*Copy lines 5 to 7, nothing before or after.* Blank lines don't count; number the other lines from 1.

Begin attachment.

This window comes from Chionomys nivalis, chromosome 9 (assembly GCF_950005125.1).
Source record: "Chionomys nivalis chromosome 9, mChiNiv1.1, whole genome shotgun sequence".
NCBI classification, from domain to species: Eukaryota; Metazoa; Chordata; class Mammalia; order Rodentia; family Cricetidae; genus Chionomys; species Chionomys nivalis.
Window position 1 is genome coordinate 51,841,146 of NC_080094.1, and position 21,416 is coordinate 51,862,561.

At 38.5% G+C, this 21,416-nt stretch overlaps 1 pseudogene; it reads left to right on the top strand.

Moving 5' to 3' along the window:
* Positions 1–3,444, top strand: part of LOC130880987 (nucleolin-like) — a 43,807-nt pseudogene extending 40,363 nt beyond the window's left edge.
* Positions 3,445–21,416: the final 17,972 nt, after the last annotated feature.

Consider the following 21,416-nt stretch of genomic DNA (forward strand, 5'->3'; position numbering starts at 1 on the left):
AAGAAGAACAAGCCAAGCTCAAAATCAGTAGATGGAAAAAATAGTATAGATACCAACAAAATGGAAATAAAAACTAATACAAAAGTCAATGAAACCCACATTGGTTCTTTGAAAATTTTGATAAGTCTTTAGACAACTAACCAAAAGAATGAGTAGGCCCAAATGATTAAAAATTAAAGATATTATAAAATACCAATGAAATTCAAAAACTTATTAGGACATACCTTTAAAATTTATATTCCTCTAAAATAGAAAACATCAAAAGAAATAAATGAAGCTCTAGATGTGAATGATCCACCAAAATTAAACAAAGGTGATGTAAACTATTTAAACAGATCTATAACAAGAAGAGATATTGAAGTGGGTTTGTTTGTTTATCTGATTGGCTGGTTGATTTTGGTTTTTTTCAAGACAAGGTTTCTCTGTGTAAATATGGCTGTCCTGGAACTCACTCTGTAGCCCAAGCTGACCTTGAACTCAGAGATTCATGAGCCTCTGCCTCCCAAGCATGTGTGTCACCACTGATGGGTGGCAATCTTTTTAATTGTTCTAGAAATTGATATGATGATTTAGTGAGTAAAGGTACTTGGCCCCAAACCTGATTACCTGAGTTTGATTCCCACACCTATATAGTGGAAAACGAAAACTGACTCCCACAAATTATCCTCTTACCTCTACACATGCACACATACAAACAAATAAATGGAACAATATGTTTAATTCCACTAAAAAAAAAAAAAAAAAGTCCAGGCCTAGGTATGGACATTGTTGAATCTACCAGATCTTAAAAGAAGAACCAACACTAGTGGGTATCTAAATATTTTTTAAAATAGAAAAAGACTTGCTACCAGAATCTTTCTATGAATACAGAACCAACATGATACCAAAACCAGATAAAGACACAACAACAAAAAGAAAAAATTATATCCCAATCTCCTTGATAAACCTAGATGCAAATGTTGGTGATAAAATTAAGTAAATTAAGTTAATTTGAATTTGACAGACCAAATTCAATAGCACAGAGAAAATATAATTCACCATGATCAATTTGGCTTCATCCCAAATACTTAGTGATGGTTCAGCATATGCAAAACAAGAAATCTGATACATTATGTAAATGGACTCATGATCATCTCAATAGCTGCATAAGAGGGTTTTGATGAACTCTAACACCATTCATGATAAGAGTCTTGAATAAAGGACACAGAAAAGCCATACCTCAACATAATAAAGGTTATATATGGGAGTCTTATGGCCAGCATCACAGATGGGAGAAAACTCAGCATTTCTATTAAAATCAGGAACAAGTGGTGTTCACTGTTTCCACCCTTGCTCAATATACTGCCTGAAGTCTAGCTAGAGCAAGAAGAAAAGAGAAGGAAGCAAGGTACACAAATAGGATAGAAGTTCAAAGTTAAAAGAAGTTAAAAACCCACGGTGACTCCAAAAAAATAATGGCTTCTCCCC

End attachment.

At 38.5% G+C, this 21,416-nt stretch overlaps 1 pseudogene; it reads left to right on the top strand.

Moving 5' to 3' along the window:
* Positions 1–3,444, top strand: part of LOC130880987 (nucleolin-like) — a 43,807-nt pseudogene extending 40,363 nt beyond the window's left edge.